There was also a lot of improv involved in writing the scenes because I had only a very rough outline for these scenes: “I know that he’s going to have a meeting with so-and-so,” or, “This is going to probably happen here,” but I didn’t know what was going to actually occur in those scenes until I wrote them. Now, was this my process for the other novels in that series? No. From novel to novel, you shouldn’t restrict yourself in how you try to think about or conceptualize your approach, because each novel may be different. It may require a different process or a different approach. It’s helpful to realize that the story lizard that was so generous to you one year may be a stony sentinel impediment the next.
The other thing I just wanted to say briefly — and this image has less to do with my point than some of the others, but I like the image a lot — character arcs at the scene level, the decisions you make there, define character. They define character emphasis. The commitment to character that you have defines what you can get away with in a scene. You can sometimes get away with an action scene that doesn’t have much commitment to character because there seems to be something colorful going on, some movement generated that catches the eye. It’s less likely you can get away with that in a dinner conversation scene.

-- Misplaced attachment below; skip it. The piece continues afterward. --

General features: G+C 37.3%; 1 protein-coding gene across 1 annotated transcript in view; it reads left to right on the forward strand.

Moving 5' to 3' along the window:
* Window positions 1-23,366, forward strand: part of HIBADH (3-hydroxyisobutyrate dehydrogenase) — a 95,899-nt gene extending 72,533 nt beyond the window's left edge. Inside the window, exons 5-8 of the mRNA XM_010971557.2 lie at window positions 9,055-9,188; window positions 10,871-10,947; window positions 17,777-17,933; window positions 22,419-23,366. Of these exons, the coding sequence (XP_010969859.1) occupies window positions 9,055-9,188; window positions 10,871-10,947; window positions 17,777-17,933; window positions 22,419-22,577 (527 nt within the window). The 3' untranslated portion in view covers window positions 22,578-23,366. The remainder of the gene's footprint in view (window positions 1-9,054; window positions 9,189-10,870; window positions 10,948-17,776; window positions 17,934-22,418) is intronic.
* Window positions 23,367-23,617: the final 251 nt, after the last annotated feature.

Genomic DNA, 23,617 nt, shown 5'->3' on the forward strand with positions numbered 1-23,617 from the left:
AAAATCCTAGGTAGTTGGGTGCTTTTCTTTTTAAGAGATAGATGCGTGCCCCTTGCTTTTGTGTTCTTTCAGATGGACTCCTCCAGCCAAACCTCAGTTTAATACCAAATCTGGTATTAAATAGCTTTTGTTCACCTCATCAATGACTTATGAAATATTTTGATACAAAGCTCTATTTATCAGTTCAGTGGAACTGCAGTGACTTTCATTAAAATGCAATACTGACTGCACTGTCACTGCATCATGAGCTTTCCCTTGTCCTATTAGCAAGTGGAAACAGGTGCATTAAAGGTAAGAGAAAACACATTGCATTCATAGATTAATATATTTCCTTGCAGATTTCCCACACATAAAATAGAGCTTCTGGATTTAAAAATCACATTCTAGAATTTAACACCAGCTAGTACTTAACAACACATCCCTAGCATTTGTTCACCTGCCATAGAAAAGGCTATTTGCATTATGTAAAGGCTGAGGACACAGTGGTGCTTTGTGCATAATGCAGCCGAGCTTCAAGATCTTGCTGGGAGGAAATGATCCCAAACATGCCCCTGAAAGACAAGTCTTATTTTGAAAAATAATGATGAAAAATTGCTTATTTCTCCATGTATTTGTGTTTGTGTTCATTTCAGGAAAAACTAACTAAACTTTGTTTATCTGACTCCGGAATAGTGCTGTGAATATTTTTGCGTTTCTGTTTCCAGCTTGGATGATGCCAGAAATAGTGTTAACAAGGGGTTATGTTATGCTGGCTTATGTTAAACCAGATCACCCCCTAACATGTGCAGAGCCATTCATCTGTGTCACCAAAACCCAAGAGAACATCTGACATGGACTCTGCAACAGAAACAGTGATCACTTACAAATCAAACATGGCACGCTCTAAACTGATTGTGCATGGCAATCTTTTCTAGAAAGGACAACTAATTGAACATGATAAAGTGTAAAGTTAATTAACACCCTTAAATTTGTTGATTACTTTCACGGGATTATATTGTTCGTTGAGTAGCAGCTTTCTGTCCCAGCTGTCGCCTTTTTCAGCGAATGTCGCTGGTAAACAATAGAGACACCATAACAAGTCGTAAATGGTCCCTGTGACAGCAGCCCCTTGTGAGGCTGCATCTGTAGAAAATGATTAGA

You also need to know your strengths and weaknesses. I tend not to dramatize dinner conversations because that’s not my strength. Many times, that will be the part that’s summary in a couple of sentences. There are other writers who don’t particularly like doing, for example, just battle sequences. You don’t necessarily have to commit to doing a type of scene that you just aren’t suited for, if you can find a way around it that isn’t just a work-around but serves to strengthen the story or novel in question.
Cutting Away from a Dramatic Scene